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Crimcast is a virtual resource devoted to critical conversations about criminology and criminal justice issues. Our blogposts, twitter feeds, podcasts and other content provide an overview of trends, research, commentary and events of interest to criminal justice practitioners, academics and the general public. CrimCast is sponsored by The Center for Crime and Popular Culture, St. Francis College, Brooklyn, NY.

Academy of Criminal Justice Sciences Annual Meeting Focuses on Policing Diverse Communities

Staci Strobl

President of the Academy of Criminal Justice, Dr. Lorenzo Boyd, calls on criminal justice academics to work toward addressing root causes of crime and confronting directly the need for social justice, during his Presidential Address on March 22, 2017, in Kansas City (MO).

President of the Academy of Criminal Justice, Dr. Lorenzo Boyd, calls on criminal justice academics to work toward addressing root causes of crime and confronting directly the need for social justice, during his Presidential Address on March 22, 2017, in Kansas City (MO).

The Academy of Criminal Justice Sciences (ACJS) annual meeting is in full-swing in Kansas City through tomorrow, and the number of panels on policing and issues of community and diversity has never been greater. Despite the adage that academics pay insufficient attention to real world problems, this conference appears to have shattered the ivory tower.  In ACJS style, practitioners are hob-nobbing with scholars, and in fact, most here are the quintessential “pracademics.”  Although the tensions between practitioner and academic (critical) perspectives remain palpable, there is something comforting in that these two realms are still co-mingling in a field that by definition is an applied one.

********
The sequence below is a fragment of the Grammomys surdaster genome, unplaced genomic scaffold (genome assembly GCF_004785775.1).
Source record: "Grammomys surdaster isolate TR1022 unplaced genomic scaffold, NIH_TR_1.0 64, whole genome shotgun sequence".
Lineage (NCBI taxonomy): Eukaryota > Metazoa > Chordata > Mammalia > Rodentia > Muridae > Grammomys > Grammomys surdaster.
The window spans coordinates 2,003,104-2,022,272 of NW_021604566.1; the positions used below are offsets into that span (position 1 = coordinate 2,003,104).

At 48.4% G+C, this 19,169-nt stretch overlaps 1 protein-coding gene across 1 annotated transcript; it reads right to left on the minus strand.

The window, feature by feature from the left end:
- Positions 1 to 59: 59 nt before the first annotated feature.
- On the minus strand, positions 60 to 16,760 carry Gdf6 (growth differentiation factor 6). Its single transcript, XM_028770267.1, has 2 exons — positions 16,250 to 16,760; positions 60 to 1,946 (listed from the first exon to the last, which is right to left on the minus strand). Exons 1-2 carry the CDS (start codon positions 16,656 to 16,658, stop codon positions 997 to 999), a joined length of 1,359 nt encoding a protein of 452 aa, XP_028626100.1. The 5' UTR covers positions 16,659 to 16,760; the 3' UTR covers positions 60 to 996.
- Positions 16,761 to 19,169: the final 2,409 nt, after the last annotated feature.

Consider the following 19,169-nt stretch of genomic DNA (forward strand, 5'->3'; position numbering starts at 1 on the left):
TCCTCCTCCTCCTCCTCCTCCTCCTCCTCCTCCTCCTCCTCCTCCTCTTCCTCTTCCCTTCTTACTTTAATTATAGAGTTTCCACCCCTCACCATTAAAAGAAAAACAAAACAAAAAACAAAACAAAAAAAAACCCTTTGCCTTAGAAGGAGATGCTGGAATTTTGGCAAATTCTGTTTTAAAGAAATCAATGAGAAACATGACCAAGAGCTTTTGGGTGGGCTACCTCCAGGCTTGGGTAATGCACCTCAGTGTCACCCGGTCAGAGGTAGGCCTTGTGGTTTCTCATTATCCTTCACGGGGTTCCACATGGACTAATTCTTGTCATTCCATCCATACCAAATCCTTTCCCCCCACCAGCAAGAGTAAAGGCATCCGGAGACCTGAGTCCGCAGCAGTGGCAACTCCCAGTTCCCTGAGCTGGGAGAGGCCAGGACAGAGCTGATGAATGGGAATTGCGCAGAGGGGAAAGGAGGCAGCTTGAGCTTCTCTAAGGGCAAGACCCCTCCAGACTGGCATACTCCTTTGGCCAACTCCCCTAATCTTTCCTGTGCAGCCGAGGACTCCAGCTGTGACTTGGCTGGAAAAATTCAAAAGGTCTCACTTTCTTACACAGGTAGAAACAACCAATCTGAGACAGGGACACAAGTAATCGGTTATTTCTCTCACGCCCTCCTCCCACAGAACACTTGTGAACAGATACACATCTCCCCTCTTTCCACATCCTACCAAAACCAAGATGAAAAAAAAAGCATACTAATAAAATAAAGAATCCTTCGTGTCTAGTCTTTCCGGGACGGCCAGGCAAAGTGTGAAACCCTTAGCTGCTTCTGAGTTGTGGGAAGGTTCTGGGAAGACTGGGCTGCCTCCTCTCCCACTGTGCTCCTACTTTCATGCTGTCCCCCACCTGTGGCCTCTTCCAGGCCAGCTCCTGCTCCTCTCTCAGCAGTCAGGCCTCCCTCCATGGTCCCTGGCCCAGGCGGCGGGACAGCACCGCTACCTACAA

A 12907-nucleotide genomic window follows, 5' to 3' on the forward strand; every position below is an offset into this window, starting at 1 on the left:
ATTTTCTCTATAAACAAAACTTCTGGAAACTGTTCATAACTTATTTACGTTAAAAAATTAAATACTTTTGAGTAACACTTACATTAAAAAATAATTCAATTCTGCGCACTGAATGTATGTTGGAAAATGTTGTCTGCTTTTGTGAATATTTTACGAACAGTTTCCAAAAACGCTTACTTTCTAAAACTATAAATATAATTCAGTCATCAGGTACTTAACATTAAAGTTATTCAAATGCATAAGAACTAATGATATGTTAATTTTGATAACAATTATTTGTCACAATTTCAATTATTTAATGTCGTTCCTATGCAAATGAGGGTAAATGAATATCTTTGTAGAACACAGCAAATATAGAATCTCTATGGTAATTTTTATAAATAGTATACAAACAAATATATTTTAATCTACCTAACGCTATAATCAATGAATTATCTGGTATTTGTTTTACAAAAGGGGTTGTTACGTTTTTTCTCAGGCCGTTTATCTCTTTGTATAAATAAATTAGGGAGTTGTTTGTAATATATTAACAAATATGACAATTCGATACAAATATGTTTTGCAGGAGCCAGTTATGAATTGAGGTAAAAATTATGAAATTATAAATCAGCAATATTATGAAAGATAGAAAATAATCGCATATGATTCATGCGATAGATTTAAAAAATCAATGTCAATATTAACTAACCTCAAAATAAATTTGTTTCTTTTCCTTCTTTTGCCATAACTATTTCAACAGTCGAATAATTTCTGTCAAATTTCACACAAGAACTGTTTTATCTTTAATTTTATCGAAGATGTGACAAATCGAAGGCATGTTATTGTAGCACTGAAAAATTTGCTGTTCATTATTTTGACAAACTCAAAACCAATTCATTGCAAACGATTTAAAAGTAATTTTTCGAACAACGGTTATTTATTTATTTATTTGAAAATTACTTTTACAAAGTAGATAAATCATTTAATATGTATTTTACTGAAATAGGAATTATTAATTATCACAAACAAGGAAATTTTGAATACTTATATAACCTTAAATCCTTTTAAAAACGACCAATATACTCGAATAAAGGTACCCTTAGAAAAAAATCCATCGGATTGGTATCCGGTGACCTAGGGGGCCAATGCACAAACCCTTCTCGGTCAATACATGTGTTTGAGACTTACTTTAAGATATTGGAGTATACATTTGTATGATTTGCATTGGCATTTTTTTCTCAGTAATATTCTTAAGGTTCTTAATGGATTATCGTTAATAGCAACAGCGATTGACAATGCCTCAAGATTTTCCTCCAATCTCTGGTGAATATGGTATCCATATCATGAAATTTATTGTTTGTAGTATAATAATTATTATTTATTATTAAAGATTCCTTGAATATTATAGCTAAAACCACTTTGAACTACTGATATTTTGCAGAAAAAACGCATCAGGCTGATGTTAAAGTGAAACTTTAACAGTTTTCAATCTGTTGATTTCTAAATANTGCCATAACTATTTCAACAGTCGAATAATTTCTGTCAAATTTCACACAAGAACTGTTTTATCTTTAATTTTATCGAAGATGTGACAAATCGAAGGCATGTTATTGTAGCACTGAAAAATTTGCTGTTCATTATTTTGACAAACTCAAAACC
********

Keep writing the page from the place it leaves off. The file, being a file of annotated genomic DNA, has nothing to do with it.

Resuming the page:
President of ACJS, Lorenzo Boyd, of University of Maryland, Eastern Shore, gave an opening address on Wednesday which outlined his vision for a grounded criminal justice academy in which criminal justice recognizes that it must be rooted in social justice.  He said, we know the “symbolic assailant” (an urban, black male) and must continue to work toward influencing and affecting a larger system that will move beyond criminalizing blackness and address root causes of crime, such as poverty, homelessness, lack of economic opportunity, and disparities in education, to name a few.  It was a refreshingly engaged address, which implored us in the academy to get off our tuffs and make a difference in our communities.